Refugee Plight

Vatican representative to UN pleas: make refugees a priority!


“Millions of normal, ordinary human beings are thrust into situations of incredible humiliation and suffering,” said Archbishop Silvano Tomasi in a statement to the United Nations High Commissioner for Refugees.

Archbishop Tomasi, the head of the Holy See’s permanent observer mission to the United Nations, surveyed the plight of peoples forcibly displaced from their homes by violent conflicts, extreme misery, environmental degradation, religious persecution, and other injustices. Globally some ten million people are estimated to be refugees from their home country, while about twenty-four million are internally displaced within their country of origin.

The archbishop warned against indifference to these numbers: “Public opinion tends to accept almost as normal the fact that millions of fellow human beings are so uprooted and relegated to miserable and painful conditions. But welcoming refugees and giving them hospitality is, for every one, a vital gesture of human solidarity in order to help them feel less isolated by intolerance and disinterest.”

He urged that uprooted persons take first priority in the international community and that gaps in refugee aid be remedied.  Truly respecting the rights of displaced persons, he claimed, would lead to a comprehensive response for their safety.  “A globalization of protection results from a globalization of rights.”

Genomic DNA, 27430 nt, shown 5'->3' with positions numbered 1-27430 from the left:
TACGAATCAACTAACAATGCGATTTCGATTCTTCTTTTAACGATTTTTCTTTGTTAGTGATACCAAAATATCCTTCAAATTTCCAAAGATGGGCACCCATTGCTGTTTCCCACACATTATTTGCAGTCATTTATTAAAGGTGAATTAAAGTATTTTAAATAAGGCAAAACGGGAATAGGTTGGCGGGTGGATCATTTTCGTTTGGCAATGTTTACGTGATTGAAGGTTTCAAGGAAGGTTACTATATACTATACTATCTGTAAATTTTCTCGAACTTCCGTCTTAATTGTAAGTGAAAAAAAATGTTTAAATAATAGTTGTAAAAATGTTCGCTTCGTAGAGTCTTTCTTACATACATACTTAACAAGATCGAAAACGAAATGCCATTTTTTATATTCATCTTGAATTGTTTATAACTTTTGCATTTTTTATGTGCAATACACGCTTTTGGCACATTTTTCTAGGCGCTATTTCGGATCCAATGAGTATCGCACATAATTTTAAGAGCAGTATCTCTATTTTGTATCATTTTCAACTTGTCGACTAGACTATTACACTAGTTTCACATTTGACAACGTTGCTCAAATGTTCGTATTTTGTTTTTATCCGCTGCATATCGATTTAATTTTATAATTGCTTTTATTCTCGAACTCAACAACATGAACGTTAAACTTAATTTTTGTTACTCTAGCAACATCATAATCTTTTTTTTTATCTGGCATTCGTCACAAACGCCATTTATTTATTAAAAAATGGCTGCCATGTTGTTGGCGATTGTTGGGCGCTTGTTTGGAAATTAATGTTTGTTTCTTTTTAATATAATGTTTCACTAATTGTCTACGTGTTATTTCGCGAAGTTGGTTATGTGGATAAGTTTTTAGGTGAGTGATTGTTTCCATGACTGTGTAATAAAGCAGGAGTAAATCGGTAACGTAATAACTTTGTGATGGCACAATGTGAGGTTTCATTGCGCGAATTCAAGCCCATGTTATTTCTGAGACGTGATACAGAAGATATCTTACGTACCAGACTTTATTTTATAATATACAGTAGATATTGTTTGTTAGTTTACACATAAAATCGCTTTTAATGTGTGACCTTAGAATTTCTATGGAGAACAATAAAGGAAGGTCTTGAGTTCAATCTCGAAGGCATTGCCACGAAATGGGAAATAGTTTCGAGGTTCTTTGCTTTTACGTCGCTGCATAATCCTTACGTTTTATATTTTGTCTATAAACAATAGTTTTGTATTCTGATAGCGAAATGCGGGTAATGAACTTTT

Refugee issues should be viewed from the perspective of human rights, he argued.  This approach means that the duty to protect displaced persons is international and reaches “beyond the narrow national interest of single states and beyond the fear that it may be a disguised form of domination.” This duty also means that governments and other social groups have a responsibility to protect human rights and may not drive people from their homes.

Archbishop Tomasi also condemned strict asylum regulations which excessively confine refugees to detainment camps: “The policy of detention is enforced beyond strictly necessary measures, while people are forced, more or less permanently, to stay in camps, without having their right to freedom of movement and access to work guaranteed, a situation that too often results in chronic malnutrition [develops].”

The archbishop recommended preventative measures in areas of conflict to avoid situations that create refugees.  He emphasized peacemaking, dialogue, and reconciliation. “The prevention of conflicts, which always are a source of human rights violations and of massive forced displacement, must become the main road in the efforts of the international community to eradicate the tragedy of forced displacement.”

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